This from a recent study of religion, using neuroscience techniques:
While religious and nonreligious thinking differentially engage broad regions of the frontal, parietal, and medial temporal lobes, the difference between belief and disbelief appears to be content-independent. Our study compares religious thinking with ordinary cognition and, as such, constitutes a step toward developing a neuropsychology of religion. However, these findings may also further our understanding of how the brain accepts statements of all kinds to be valid descriptions of the world.
The study compares religious believers and non-believers, which I think is a bogus comparison. Everybody believes something. One must be quite the dull stick not to believe anything.
Non-believers in traditional religions are often great fans of the environment, the government, their trade union, their home team, a political party, atheist book clubs, a rock band, their local Hell's Angels club house, or whatever.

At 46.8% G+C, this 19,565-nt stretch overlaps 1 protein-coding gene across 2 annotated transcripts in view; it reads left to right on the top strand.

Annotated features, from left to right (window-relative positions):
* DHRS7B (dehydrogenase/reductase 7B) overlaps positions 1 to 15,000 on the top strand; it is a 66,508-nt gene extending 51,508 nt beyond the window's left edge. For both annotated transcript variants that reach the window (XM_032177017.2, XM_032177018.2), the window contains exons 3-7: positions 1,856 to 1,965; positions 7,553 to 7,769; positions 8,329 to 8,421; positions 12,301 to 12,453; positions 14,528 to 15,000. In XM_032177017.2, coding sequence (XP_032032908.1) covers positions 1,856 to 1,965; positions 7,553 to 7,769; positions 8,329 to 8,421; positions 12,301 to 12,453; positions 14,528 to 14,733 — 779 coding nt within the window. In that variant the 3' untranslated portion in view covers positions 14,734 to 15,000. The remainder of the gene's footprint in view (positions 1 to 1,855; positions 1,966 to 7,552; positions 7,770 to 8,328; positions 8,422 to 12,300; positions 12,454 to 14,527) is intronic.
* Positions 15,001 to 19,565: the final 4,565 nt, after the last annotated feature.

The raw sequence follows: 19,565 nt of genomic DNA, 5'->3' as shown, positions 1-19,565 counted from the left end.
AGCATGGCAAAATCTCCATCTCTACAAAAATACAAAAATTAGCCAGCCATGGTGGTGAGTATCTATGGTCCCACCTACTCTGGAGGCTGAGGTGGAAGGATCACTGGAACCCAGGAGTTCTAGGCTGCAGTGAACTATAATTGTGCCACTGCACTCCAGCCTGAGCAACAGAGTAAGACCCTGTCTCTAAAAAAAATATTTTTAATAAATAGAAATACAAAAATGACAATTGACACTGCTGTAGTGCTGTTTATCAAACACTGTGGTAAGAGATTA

It would be a big step forward if researchers recognized that religious beliefs are not different in principle from other beliefs. The fact that such nonsense is even entertained is an impediment to science.
Yes, religion is very important, at least to some people, but then so is membership in a Chrysler trade union or the Hell's Angels or the Flyers' fan club to others.
Thus, I am hardly surprised to learn that "the difference between belief and disbelief appears to be content-independent."
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Denyse O'Leary is co-author of The Spiritual Brain.